Many factors impact our health: housing, personal safety, education, occupation, income, food security, language and literacy, access to affordable health services, and other non-medical factors. These are collectively called the social determinants of health. However, there is a gap in the current social determinants of health models: the influence of the "infosphere" or "information ecosystem."

As we cap off World Health Week and National Public Health Week (in the U.S.), the WHO quest "to build a fairer, healthier world" must continue as a priority. However, while digital information access is briefly mentioned, the influence of health misinformation and the infosphere are notably absent from the World Health Day materials.

Globally, the COVID-19 pandemic has changed what we look for online, and searches for dietary supplements, cures, symptoms, and therapies for COVID-19 have been a consistent part of the pandemic. It is critical to consider the infosphere as a determinant of health in pursuit of health equity.

For lots of us, health and safety information is widely available from medical professionals, friends and family, news media, and online. Even before the COVID-19 pandemic gave way to an overabundance of health information and the subsequent misinformation epidemic or misinfodemic, we were living in an Information Age. And the Information Age continues to impact physical, mental, and social health.The quality of health information available, how we access that information, and how well we understand it remains vitally important for good health and health equity.

The COVID-19 pandemic has underscored the need to improve digital equity in pursuit of health equity and provide health communications that are accurate, timely, available, accessible, and contextually relevant to ensure individual and community safety.

Over the past year, the pandemic has also highlighted how prevalent, persistent, and pervasive online health misinformation can be. While some health claims are entirely false, there is a growing body of evidence that suggests that significant amounts of online content are partially true but are misleading because the information presented is incomplete, recontextualized, or uses misapplied scientific findings. Much of this content could be classified as midinformation that arises from uncertainty, ambiguity, and scientific knowledge gaps and can also be harmful to the public.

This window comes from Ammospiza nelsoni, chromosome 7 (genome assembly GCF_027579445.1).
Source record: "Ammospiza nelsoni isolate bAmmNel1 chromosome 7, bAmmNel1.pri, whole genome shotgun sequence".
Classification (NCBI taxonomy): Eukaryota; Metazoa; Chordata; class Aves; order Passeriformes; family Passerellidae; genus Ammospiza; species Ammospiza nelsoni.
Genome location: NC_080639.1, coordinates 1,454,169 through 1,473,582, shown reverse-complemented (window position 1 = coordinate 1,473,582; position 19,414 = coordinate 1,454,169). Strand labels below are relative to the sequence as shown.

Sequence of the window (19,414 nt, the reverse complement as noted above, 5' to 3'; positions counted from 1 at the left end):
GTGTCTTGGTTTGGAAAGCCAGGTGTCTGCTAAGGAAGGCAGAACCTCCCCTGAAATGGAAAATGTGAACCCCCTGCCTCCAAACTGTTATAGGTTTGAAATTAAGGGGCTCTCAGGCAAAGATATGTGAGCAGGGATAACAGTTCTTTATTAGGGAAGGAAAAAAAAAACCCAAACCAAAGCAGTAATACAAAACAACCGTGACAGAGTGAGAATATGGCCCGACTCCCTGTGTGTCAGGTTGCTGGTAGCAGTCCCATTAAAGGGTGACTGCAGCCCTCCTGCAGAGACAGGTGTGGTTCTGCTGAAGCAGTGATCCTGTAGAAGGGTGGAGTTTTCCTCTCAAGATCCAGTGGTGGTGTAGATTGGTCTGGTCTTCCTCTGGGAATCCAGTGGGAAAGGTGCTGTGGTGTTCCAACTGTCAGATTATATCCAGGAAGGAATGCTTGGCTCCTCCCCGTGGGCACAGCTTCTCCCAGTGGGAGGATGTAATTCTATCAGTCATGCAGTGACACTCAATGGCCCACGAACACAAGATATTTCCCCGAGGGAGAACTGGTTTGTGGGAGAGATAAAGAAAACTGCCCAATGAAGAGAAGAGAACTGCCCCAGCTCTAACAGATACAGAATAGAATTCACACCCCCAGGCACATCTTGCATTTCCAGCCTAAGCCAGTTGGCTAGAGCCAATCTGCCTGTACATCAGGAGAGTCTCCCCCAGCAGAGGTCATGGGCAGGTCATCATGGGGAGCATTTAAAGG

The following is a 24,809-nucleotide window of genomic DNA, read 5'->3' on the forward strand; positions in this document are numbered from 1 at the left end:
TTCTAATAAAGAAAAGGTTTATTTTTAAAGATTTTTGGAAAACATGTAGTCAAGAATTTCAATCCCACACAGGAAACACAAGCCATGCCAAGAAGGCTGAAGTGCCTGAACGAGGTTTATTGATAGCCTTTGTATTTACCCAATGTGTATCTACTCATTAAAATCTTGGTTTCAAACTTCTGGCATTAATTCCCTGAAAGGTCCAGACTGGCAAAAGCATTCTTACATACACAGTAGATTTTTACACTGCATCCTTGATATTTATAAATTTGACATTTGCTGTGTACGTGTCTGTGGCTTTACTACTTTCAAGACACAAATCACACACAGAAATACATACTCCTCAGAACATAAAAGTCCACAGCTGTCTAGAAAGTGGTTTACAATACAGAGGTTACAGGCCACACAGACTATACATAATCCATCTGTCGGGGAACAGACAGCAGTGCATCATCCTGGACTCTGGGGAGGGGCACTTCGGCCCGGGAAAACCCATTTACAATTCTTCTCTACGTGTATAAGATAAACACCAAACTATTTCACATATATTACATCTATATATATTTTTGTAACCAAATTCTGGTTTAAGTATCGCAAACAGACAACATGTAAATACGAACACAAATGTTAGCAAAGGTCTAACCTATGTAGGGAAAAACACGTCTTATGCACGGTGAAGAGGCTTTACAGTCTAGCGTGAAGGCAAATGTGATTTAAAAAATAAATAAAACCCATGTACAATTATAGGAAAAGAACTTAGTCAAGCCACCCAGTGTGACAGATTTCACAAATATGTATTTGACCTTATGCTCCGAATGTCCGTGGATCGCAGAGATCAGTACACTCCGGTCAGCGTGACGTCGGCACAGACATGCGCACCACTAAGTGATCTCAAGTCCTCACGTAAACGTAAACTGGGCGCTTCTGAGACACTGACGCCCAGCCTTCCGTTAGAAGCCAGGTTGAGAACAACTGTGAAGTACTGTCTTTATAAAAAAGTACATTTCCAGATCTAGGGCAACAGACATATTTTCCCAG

Researchers and public health authorities have only just begun to understand the impact of misinformation and midinformation on health and health equity. While there are research gaps in how and why misinformation spreads rapidly online, experts have agreed that strategies are needed to curb the spread of health misinformation to prevent the erosion of trust in health authorities, public health measures, and government agencies. Priority actions are also needed to protect vulnerable groups, including those with low education levels, cognitive disabilities, individuals living in poverty, and older adults.

Even when high-quality information is produced and available, ensuring accessibility via internet or digital access, technical device (e.g., computer, tablet) availability, and digital literacy is vital. Accessibility is also inclusive of literacy, readability, linguistics, cultural appropriateness, and other factors that significantly impact comprehension and actionability at the individual level. When information is not both available and accessible, poor health outcomes can result. In April 2020, a World Health Organization (WHO) technical consultation was convened to develop a framework for managing the infodemic. While the team proposed 50 actions, the first two aimed to ensure that public health messaging was based on scientific evidence that is both available and accessible to citizens and that messaging was presented in ways that are understood by all individuals.

Acknowledging the realities of the Information Age and integrating the infosphere into thinking around social determinants of health is critical. It will help us understand how online health information influences health behaviors and outcomes, ensure policies and systems are developed to regulate how and what is shared online, increase investment in programs to strengthen health literacy, broaden accessibility to high-quality health information, identify and eliminate false content, and protect those who are most vulnerable to health misinformation. Attention and actions are especially needed online where the viral spread of misinformation occurs.

  1. Online conversations are heavily influenced by news coverage, like the 2022 Supreme Court decision on abortion. The relationship is less clear between big breaking news and specific increases in online misinformation.
  2. The tweets analyzed were a random sample qualitatively coded as “misinformation” or “not misinformation” by two qualitative coders trained in public health and internet studies.
  3. This method used Twitter’s historical search API
  4. The peak was a significant outlier compared to days before it using Grubbs' test for outliers for Chemical Abortion (p<0.2 for the decision; p<0.003 for the leak) and Herbal Abortion (p<0.001 for the decision and leak).
  5. All our searches were case insensitive and could match substrings; so, “revers” matches “reverse”, “reversal”, etc.
Words by
Emily LaRose
Words by
Published on
April 9, 2021
April 20, 2022